"I think we're focusing on balancing our budget," Walker said. "It would be wise for the President and others in Washington to focus on balancing their budget, which they are a long ways from doing." The Washington Post reported Friday that the President's "political machine" worked closely with state and national union officials to mobilize thousands of protesters to gather in Madison Thursday and to plan similar demonstrations in other state capitals. As Alex Newman reported at TheNewAmerican.com, police estimated the number of protestors at the Wisconsin capital Thursday at about 25,000, many of whom are believed to have been bussed in from out of state.
"We're not going to be intimidated by people coming in from outside of Wisconsin trying to tell us what we need to do to balance our budget," Walker said. "The bottom line is, we got elected to do a job."
Nine arrests were made and Walker said on Thursday he might have to call out the National Guard to maintain order and keep certain government facilities, including the state prison, functioning, as some of the state employees had apparently walked off the job. Democratic legislators were also missing in action, having fled to Illinois to put off a vote on the governor's proposals.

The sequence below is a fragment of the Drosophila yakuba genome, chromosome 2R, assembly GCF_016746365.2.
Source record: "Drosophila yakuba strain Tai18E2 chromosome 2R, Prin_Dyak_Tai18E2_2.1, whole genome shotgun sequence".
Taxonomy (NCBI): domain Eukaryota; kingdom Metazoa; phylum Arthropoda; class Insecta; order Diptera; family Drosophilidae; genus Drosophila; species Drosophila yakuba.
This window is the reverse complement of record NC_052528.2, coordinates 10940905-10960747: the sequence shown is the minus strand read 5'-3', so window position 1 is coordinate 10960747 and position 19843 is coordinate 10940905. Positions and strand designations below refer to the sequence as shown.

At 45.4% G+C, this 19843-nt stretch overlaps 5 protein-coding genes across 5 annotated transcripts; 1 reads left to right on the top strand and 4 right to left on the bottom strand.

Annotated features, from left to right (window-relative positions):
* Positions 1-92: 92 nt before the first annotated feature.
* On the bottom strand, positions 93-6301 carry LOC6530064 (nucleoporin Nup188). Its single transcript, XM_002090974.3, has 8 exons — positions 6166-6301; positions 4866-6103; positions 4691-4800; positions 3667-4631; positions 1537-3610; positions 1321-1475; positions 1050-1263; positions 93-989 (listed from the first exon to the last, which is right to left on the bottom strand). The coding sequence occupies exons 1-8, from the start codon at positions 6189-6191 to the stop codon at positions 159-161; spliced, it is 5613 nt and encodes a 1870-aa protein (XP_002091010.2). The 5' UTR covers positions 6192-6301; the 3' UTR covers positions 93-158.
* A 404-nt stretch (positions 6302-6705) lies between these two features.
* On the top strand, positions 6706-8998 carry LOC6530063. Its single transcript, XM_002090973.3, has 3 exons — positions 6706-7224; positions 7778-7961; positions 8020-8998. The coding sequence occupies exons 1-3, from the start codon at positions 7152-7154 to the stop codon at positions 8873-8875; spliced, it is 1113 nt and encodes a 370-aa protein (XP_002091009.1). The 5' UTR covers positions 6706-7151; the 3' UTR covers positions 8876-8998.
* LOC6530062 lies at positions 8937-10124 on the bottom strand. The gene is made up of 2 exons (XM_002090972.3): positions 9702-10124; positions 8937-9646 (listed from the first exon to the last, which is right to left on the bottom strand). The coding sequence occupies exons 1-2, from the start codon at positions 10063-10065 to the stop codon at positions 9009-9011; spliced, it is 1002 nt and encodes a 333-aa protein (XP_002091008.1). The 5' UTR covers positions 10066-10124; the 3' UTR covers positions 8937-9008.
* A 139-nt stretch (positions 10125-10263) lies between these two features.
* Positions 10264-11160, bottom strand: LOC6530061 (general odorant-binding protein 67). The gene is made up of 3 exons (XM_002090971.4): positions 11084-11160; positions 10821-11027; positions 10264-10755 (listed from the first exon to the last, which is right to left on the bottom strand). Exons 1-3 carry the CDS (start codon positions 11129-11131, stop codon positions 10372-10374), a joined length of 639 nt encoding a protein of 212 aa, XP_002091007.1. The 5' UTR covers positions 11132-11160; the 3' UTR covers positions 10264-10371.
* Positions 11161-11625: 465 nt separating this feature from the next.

The legislation Walker is pushing would prohibit pay increases for state employees that exceed the rise in the Consumer Price Index and would ban in state agencies the "union shop," whereby paying dues to a union is a requirement for employment. Many state employees would also be required to contribute more to their pension and health benefit plans. Walker is also pushing for cuts in overall state spending to deal with a deficit of $136.7 million for the current fiscal year, according to a statement released from the governor's office earlier this month.
Obama said blame for the state's budget crisis should not be placed on the state workers. "I think it is very important for us to understand that public employees, they're our neighbors, they're our friends," the President said in an interview with a Wisconsin TV station. "These are folks who are teachers and they're firefighters and they're social workers and they're police officers."
Photo of Gov. Scott Walker: AP Images